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Travel to China

Customs Regulations
Quarantine & Immunizations
Foreign Exchange
Climate and Clothing
Emergency Medical Service 
Telephone and Postal Service
Tipping Practice for Visitors to China 

Customs Regulations

Entry:  Tourists must fill out a baggage declaration form (in two copies) and hand it in to customs, retaining the carbon to show upon exit.

Personal belongings will be admitted duty free, including food, two bottles of liquor and two cartons of cigarettes. Wristwatches, radios, tape recorders, cameras, movie cameras, and similar items may be brought in for personal use but cannot be sold or transferred to others and must be brought out of China.
Gifts for relatives or friends in China, or articles carried on behalf of other, must also be declared.
Visitors can bring in an unlimited amount of foreign currency and Chinese Renminbi (RMB) traveler's checks, and the unspent portion can be taken out.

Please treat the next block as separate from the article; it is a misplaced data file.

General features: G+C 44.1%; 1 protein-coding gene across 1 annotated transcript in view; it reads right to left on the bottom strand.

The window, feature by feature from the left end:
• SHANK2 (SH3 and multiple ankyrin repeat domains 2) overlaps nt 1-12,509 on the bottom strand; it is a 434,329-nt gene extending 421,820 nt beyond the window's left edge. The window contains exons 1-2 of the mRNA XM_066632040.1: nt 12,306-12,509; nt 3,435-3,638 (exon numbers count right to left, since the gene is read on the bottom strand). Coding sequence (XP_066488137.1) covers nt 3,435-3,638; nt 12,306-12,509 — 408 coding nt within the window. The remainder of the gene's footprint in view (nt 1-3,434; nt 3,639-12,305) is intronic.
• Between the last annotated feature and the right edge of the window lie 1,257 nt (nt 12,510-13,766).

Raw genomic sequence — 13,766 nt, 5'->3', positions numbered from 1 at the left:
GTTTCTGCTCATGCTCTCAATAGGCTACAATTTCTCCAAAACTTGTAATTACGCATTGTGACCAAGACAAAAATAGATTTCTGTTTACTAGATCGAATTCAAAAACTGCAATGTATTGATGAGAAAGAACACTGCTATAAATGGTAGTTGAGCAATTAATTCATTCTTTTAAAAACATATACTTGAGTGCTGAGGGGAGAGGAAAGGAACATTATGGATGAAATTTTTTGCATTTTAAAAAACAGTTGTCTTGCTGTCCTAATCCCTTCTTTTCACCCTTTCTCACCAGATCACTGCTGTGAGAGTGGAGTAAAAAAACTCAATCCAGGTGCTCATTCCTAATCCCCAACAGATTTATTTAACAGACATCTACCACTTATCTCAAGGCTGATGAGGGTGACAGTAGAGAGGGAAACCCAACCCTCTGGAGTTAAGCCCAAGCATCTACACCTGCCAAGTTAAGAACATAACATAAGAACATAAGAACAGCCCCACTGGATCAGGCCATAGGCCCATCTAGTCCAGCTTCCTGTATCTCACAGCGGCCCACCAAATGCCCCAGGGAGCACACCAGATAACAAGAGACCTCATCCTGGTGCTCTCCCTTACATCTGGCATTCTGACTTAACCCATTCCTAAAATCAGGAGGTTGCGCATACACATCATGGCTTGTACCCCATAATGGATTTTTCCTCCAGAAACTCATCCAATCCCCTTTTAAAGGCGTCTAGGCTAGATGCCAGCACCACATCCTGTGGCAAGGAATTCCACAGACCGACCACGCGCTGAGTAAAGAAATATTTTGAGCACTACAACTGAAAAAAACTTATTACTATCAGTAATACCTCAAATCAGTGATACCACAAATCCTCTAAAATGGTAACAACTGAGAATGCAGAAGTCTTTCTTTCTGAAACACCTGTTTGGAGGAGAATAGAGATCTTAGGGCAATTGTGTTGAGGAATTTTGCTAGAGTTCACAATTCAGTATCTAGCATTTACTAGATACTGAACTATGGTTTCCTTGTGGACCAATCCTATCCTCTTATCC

Bringing in the following articles is prohibited:

  • Arms, ammunition, and explosives of all kinds 
  • Radio transmitters-receivers and principal parts
  • Renminbi (RMB) in cash
  • Manuscripts, printed matter, films, photographs, gramophone records, cinematographic films, loaded recording tapes and videotapes, etc. which are detrimental to China's politics, economy, culture, and ethics
  • Poisonous drugs, habit-forming drugs, opium, morphine, heroin, etc.
  • Animals, plants and products thereof infected with or carrying germs and insect pests
  • Unsanitary foodstuffs and germ-carrying food-stuffs from infected areas
  • Other articles the import of which is prohibited by state regulations

Exit: On leaving China, tourists must again submit the baggage declaration form for customs inspection (the second copy). Travelers by ship are exempted.
Items purchased in China with RMB converted from foreign currencies may be taken out or mailed out of the country after receipts are presented for customs inspection. In cities where a Customs Office does not exit, this can be arranged through the local Friendship Store.

Taking out the following articles is prohibited:

  • Arms, ammunition, and explosives of all kinds
  • Radio transmitters-receivers and principal parts
  • Renminbi (Chinese currency) in cash and negotiable securities in RMB